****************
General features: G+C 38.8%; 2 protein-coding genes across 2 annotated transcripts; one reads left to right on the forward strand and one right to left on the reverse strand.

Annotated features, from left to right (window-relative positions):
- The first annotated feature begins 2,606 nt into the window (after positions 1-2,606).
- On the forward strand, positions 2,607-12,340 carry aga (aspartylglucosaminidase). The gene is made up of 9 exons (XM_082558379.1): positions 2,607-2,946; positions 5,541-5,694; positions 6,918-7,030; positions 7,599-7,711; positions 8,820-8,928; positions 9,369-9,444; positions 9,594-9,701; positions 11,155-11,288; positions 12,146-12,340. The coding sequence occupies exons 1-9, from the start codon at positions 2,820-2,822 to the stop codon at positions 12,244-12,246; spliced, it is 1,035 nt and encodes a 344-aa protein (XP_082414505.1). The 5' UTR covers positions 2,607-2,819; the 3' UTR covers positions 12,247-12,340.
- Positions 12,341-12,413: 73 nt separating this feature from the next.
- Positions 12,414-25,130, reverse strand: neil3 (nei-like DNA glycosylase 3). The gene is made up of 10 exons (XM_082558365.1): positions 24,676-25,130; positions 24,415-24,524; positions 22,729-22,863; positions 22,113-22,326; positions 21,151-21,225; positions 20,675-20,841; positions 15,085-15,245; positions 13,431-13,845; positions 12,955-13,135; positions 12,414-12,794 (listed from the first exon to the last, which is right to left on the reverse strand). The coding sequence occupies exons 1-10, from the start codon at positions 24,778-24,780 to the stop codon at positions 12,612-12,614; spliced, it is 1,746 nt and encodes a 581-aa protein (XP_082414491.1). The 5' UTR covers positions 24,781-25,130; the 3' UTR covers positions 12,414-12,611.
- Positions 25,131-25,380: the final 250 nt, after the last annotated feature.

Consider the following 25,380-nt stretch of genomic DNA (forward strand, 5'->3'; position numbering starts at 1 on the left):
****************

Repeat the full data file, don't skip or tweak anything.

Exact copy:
General features: G+C 38.8%; 2 protein-coding genes across 2 annotated transcripts; one reads left to right on the forward strand and one right to left on the reverse strand.

Annotated features, from left to right (window-relative positions):
- The first annotated feature begins 2,606 nt into the window (after positions 1-2,606).
- On the forward strand, positions 2,607-12,340 carry aga (aspartylglucosaminidase). The gene is made up of 9 exons (XM_082558379.1): positions 2,607-2,946; positions 5,541-5,694; positions 6,918-7,030; positions 7,599-7,711; positions 8,820-8,928; positions 9,369-9,444; positions 9,594-9,701; positions 11,155-11,288; positions 12,146-12,340. The coding sequence occupies exons 1-9, from the start codon at positions 2,820-2,822 to the stop codon at positions 12,244-12,246; spliced, it is 1,035 nt and encodes a 344-aa protein (XP_082414505.1). The 5' UTR covers positions 2,607-2,819; the 3' UTR covers positions 12,247-12,340.
- Positions 12,341-12,413: 73 nt separating this feature from the next.
- Positions 12,414-25,130, reverse strand: neil3 (nei-like DNA glycosylase 3). The gene is made up of 10 exons (XM_082558365.1): positions 24,676-25,130; positions 24,415-24,524; positions 22,729-22,863; positions 22,113-22,326; positions 21,151-21,225; positions 20,675-20,841; positions 15,085-15,245; positions 13,431-13,845; positions 12,955-13,135; positions 12,414-12,794 (listed from the first exon to the last, which is right to left on the reverse strand). The coding sequence occupies exons 1-10, from the start codon at positions 24,778-24,780 to the stop codon at positions 12,612-12,614; spliced, it is 1,746 nt and encodes a 581-aa protein (XP_082414491.1). The 5' UTR covers positions 24,781-25,130; the 3' UTR covers positions 12,414-12,611.
- Positions 25,131-25,380: the final 250 nt, after the last annotated feature.

Consider the following 25,380-nt stretch of genomic DNA (forward strand, 5'->3'; position numbering starts at 1 on the left):